Hurricane Irma isn't the only storm that's roaring in the Atlantic.

Just as monstrous Category 4 Irma takes aim on Florida, Hurricane Jose has reached major hurricane status, while Katia is threatening to barrel into Mexico early Saturday.

This is the first time in 7 years that three hurricanes have spun in the Atlantic Basin at the same time, according to Colorado State University meteorologist Phil Klotzbach.

Jose could actually slam into some of the same Caribbean islands that were flattened by Irma just a few days ago, the National Hurricane Center said. A hurricane watch has been posted for Antigua and Barbuda, parts of which sustained catastrophic damage from Irma.

Torrential rainfall from the hurricane could produce "life-threatening flooding" by Saturday across both islands. The British Virgin Islands are also in Jose's path.

As of early Friday, Jose was located about 600 miles east of the Lesser Antilles islands, and had maximum sustained winds of 150 mph, making it a Category 4 storm on the Saffir-Simpson scale of hurricane intensity.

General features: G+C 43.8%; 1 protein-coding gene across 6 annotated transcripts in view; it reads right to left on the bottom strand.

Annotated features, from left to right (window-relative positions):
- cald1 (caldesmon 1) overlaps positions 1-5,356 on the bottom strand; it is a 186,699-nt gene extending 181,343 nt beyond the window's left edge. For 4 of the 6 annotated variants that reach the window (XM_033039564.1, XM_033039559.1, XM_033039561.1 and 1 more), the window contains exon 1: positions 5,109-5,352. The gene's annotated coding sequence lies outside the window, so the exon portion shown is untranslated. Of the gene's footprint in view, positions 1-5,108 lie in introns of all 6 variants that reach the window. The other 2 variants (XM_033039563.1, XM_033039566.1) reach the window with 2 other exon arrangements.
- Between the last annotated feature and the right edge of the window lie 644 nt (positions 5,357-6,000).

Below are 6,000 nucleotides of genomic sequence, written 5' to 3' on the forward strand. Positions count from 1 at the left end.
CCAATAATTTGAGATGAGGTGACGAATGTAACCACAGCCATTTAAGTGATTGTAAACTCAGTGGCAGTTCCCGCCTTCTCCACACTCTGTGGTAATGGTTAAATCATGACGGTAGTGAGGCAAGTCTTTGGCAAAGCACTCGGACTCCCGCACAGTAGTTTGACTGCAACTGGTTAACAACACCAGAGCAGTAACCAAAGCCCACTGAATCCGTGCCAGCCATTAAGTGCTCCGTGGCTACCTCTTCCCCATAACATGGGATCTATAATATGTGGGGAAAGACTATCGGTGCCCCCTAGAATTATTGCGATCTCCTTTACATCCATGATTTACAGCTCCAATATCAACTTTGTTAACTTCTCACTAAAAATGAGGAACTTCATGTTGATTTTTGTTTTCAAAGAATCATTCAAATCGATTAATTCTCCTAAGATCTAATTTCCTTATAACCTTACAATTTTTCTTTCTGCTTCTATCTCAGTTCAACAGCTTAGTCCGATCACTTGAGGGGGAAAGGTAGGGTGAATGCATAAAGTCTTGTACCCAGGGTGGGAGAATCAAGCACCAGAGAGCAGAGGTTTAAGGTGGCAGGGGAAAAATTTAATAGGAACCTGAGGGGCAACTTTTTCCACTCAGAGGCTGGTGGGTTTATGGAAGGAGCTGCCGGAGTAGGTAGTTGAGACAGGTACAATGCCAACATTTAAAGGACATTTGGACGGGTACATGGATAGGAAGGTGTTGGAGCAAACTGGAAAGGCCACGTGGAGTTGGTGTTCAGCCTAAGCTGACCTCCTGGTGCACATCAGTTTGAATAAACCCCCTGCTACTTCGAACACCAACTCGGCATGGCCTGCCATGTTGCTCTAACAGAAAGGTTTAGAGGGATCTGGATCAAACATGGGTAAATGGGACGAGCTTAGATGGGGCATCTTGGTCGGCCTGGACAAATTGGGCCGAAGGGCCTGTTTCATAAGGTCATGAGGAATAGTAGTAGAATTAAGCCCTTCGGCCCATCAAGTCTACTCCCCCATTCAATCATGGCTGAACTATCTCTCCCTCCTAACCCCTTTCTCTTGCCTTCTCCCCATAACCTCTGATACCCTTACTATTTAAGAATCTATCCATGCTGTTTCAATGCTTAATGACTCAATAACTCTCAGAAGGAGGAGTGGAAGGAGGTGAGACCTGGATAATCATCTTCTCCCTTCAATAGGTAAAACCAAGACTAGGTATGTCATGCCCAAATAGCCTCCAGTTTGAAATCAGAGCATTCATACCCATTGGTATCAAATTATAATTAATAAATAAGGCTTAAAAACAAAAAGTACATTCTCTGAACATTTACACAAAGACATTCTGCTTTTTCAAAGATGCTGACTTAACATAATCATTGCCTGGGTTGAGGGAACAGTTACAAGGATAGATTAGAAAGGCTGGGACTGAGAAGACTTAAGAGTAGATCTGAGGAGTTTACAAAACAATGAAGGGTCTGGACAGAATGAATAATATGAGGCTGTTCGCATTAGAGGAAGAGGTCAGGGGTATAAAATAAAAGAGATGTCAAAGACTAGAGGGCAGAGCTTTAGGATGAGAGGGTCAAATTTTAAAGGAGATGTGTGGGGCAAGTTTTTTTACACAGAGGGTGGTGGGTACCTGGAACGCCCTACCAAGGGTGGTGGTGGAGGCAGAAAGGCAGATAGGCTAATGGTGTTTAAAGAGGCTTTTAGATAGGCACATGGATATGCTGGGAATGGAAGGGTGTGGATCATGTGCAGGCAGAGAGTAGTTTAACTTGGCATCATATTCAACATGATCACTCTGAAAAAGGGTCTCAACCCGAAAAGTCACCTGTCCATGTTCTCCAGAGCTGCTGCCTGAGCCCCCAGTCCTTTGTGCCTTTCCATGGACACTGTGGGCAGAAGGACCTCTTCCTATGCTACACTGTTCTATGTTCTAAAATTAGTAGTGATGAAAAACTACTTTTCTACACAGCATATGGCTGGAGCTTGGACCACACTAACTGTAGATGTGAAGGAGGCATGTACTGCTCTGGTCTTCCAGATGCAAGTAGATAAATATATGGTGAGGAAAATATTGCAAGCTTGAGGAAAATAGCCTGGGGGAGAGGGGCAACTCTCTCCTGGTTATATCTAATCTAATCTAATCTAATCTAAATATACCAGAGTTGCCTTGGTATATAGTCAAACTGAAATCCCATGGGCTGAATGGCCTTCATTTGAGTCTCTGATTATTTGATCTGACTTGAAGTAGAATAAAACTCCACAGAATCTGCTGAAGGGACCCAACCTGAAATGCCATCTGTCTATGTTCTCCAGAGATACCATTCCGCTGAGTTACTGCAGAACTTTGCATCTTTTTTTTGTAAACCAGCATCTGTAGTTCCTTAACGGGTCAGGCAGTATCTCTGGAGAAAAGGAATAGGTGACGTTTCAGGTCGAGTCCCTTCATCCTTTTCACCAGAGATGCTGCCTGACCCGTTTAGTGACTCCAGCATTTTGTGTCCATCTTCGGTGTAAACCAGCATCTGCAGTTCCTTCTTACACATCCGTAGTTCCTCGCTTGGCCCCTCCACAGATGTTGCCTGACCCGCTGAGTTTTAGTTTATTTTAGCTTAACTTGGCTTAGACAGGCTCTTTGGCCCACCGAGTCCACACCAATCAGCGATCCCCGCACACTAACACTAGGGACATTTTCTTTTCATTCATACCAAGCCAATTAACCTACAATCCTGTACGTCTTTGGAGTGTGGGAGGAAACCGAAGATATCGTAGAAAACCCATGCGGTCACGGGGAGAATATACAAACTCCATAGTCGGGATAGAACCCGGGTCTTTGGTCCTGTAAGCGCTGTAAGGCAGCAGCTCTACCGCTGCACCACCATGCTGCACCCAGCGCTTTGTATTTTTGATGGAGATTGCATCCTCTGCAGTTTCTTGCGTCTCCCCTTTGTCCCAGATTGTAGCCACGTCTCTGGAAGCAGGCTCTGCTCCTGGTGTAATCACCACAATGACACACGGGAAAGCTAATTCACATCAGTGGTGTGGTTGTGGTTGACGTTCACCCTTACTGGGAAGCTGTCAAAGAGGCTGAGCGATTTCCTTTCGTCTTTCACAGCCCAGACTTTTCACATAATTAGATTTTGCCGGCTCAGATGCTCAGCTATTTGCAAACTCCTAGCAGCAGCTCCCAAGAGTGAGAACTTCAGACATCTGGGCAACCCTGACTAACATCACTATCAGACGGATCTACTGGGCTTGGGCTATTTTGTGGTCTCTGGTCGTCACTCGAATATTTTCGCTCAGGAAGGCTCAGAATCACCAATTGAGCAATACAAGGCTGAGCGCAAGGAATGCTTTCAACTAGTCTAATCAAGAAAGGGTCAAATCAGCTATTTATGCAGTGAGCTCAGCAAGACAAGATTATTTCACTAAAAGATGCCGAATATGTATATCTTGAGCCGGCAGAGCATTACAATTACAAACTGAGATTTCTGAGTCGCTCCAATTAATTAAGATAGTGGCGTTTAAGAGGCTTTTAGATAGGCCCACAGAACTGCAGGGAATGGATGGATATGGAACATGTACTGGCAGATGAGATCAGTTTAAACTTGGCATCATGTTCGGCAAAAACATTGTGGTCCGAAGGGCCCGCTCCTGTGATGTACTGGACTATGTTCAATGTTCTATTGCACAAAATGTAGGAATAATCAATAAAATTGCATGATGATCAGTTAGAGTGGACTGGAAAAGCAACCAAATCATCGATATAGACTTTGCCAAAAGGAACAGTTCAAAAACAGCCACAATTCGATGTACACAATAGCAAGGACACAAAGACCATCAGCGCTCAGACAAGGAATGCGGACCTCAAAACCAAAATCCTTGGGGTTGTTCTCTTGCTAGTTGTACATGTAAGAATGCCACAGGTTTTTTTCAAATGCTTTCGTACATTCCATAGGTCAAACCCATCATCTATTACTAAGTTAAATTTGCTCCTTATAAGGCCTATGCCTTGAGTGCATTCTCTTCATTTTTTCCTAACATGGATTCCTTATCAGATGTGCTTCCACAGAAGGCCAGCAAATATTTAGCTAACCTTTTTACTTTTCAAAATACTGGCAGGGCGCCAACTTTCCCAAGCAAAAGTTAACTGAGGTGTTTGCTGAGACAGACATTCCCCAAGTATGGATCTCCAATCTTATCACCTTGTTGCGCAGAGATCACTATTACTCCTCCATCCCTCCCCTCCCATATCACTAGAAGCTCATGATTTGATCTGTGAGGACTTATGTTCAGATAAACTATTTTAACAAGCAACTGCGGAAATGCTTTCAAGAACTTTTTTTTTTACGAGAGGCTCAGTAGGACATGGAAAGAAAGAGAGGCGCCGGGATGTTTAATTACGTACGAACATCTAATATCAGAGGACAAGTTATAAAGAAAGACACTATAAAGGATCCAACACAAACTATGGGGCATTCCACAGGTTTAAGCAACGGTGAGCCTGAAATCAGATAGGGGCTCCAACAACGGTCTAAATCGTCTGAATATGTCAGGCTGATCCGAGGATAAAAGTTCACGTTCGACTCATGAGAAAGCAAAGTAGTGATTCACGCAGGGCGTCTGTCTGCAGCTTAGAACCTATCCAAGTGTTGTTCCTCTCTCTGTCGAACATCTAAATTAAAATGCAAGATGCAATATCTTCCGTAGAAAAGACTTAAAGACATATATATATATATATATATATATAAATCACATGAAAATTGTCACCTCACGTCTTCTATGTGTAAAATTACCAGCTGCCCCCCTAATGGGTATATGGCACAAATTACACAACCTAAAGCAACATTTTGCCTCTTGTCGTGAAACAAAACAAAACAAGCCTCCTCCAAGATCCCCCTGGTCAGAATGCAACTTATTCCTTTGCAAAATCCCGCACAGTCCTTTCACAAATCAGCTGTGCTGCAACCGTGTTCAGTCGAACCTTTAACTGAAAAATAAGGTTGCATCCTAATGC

Storms with winds of 111 mph or higher are classified as major hurricanes.

In this NOAA handout image, NOAA's GOES satellite shows Hurricane Irma as it moves towards the Florida Coast in the Caribbean Sea taken at 03:30 UTC on September 07, 2017.   

Meanwhile, hurricane warnings were issued from Cabo Rojo to Laguna Verde in Mexico as Hurricane Katia takes aim on the nation's east coast.

Rainfall from Katia could "cause life-threatening flash floods and mudslides, especially in areas of mountainous terrain," the hurricane center warned.

As of early Friday, Katia was located about 180 miles southeast of Tampico, Mexico, and was stationary. It is now considered a Category 2 with wind speeds sustained at 100 miles per hour. It was projected to reach the coast of Mexico later Friday before making landfall on Saturday, the hurricane center said.